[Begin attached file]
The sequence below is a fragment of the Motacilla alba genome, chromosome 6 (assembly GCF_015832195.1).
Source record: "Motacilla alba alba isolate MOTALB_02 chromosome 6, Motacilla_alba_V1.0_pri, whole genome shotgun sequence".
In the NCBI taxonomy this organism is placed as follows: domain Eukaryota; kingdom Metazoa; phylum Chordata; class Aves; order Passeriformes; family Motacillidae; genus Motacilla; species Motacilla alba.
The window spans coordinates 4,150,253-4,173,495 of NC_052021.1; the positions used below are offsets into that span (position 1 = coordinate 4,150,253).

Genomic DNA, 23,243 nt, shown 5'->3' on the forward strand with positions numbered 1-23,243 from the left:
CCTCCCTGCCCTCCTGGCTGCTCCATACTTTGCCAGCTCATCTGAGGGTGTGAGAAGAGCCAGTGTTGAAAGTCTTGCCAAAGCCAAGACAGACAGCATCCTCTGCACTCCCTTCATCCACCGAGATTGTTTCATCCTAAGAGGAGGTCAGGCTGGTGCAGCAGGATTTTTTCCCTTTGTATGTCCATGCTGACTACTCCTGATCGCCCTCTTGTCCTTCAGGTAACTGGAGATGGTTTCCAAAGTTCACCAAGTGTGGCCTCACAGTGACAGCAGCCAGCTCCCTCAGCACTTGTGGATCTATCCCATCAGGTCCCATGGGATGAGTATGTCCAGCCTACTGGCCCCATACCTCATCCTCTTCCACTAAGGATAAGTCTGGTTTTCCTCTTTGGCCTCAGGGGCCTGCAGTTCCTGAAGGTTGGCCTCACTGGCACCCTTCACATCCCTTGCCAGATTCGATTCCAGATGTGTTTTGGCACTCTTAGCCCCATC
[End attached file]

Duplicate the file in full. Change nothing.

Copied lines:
The sequence below is a fragment of the Motacilla alba genome, chromosome 6 (assembly GCF_015832195.1).
Source record: "Motacilla alba alba isolate MOTALB_02 chromosome 6, Motacilla_alba_V1.0_pri, whole genome shotgun sequence".
In the NCBI taxonomy this organism is placed as follows: domain Eukaryota; kingdom Metazoa; phylum Chordata; class Aves; order Passeriformes; family Motacillidae; genus Motacilla; species Motacilla alba.
The window spans coordinates 4,150,253-4,173,495 of NC_052021.1; the positions used below are offsets into that span (position 1 = coordinate 4,150,253).

Genomic DNA, 23,243 nt, shown 5'->3' on the forward strand with positions numbered 1-23,243 from the left:
CCTCCCTGCCCTCCTGGCTGCTCCATACTTTGCCAGCTCATCTGAGGGTGTGAGAAGAGCCAGTGTTGAAAGTCTTGCCAAAGCCAAGACAGACAGCATCCTCTGCACTCCCTTCATCCACCGAGATTGTTTCATCCTAAGAGGAGGTCAGGCTGGTGCAGCAGGATTTTTTCCCTTTGTATGTCCATGCTGACTACTCCTGATCGCCCTCTTGTCCTTCAGGTAACTGGAGATGGTTTCCAAAGTTCACCAAGTGTGGCCTCACAGTGACAGCAGCCAGCTCCCTCAGCACTTGTGGATCTATCCCATCAGGTCCCATGGGATGAGTATGTCCAGCCTACTGGCCCCATACCTCATCCTCTTCCACTAAGGATAAGTCTGGTTTTCCTCTTTGGCCTCAGGGGCCTGCAGTTCCTGAAGGTTGGCCTCACTGGCACCCTTCACATCCCTTGCCAGATTCGATTCCAGATGTGTTTTGGCACTCTTAGCCCCATC